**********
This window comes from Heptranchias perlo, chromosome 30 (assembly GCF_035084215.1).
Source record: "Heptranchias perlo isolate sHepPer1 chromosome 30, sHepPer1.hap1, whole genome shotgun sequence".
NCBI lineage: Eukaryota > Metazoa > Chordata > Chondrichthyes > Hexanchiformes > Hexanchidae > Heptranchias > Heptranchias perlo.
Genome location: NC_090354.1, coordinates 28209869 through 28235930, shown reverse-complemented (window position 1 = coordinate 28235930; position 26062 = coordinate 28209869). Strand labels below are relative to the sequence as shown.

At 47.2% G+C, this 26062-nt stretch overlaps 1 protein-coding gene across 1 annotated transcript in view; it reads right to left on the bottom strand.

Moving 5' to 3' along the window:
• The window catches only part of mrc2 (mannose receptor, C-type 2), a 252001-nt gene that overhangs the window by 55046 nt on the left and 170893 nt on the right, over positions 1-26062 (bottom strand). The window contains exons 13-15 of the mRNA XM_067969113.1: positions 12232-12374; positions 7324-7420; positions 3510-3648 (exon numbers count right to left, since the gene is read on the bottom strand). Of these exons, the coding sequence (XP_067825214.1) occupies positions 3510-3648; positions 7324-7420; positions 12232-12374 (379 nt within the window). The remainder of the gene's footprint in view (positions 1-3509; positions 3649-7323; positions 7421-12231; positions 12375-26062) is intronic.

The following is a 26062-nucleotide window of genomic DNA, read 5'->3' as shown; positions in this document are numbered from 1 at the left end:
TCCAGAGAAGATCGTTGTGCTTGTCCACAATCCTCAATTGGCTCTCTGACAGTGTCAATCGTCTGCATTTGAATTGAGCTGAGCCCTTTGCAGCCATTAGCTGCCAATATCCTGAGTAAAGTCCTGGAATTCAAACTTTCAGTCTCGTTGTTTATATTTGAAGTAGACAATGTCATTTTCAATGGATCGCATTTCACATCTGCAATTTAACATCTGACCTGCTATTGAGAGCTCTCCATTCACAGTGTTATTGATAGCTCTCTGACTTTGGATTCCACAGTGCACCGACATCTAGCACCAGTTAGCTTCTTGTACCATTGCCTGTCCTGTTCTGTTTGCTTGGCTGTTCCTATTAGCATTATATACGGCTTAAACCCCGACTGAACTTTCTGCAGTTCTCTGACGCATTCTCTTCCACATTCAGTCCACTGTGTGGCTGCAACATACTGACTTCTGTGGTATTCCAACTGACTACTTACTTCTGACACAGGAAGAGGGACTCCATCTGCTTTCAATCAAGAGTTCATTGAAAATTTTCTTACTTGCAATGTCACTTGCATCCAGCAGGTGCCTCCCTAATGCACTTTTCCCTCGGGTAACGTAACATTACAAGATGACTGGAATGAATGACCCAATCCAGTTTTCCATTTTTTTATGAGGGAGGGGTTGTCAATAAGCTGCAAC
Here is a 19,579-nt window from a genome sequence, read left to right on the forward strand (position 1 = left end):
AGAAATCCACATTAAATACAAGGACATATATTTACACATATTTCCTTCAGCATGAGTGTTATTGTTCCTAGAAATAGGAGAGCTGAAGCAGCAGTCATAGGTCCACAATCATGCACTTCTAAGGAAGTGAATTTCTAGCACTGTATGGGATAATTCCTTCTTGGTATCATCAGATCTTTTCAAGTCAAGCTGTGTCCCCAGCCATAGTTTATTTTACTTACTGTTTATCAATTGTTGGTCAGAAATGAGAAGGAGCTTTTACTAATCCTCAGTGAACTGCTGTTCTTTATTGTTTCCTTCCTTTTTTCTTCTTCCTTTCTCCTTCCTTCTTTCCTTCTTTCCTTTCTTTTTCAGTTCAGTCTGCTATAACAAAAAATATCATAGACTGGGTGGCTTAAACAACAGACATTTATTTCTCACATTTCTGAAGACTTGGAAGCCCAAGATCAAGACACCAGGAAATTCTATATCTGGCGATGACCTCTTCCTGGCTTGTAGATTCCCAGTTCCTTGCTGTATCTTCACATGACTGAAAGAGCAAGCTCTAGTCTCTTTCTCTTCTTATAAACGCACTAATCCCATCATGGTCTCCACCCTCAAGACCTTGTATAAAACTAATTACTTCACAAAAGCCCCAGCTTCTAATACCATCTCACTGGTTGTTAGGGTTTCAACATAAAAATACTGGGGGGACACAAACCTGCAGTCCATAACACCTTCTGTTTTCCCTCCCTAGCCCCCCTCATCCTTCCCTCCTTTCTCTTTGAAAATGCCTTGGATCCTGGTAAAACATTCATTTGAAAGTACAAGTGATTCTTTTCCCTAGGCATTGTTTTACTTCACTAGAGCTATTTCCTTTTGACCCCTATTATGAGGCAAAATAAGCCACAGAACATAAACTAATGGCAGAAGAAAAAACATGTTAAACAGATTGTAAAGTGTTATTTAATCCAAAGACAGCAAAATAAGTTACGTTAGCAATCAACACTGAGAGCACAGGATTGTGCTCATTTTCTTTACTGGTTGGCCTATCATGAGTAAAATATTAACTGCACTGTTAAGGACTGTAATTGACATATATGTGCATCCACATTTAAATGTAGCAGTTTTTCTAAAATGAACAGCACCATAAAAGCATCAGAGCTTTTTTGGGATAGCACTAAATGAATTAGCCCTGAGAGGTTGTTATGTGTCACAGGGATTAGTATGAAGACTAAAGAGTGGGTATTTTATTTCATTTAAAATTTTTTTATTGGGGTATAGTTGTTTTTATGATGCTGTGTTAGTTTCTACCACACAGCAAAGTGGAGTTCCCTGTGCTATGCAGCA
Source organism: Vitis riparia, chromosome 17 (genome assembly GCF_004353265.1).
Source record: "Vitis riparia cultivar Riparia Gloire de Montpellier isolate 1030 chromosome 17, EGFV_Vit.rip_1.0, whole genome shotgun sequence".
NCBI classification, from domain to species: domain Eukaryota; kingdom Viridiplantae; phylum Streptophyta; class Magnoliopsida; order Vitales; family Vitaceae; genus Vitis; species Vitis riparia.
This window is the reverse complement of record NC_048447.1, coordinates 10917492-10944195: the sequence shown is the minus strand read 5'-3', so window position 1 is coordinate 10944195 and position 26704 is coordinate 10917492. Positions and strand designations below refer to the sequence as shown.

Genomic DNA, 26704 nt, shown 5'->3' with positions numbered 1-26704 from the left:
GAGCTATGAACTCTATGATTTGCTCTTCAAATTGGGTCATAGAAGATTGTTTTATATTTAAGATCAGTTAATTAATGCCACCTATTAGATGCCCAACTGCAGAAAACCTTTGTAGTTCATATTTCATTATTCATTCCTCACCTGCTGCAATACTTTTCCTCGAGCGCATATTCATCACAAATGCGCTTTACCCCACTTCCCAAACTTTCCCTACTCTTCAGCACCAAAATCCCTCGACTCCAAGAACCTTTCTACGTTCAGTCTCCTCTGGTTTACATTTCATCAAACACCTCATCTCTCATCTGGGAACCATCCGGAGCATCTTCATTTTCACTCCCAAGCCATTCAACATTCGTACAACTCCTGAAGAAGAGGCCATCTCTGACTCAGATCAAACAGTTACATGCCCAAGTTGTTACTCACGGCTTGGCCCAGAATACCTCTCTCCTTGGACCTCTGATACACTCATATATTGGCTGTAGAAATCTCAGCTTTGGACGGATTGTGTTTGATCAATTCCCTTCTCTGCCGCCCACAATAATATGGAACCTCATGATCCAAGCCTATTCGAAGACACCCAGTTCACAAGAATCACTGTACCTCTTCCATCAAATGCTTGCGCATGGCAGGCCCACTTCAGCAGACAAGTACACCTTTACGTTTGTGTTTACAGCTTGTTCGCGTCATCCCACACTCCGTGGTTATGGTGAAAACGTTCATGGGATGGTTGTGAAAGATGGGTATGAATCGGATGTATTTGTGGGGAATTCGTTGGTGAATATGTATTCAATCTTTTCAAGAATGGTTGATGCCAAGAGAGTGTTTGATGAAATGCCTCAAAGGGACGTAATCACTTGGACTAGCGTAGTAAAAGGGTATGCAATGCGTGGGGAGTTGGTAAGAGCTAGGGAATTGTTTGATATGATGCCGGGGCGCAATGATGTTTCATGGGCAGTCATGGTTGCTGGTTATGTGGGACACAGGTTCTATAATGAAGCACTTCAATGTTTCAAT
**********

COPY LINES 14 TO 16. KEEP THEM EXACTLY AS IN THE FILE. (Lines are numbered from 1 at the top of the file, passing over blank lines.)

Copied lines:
NCBI classification, from domain to species: domain Eukaryota; kingdom Viridiplantae; phylum Streptophyta; class Magnoliopsida; order Vitales; family Vitaceae; genus Vitis; species Vitis riparia.
This window is the reverse complement of record NC_048447.1, coordinates 10917492-10944195: the sequence shown is the minus strand read 5'-3', so window position 1 is coordinate 10944195 and position 26704 is coordinate 10917492. Positions and strand designations below refer to the sequence as shown.

Genomic DNA, 26704 nt, shown 5'->3' with positions numbered 1-26704 from the left: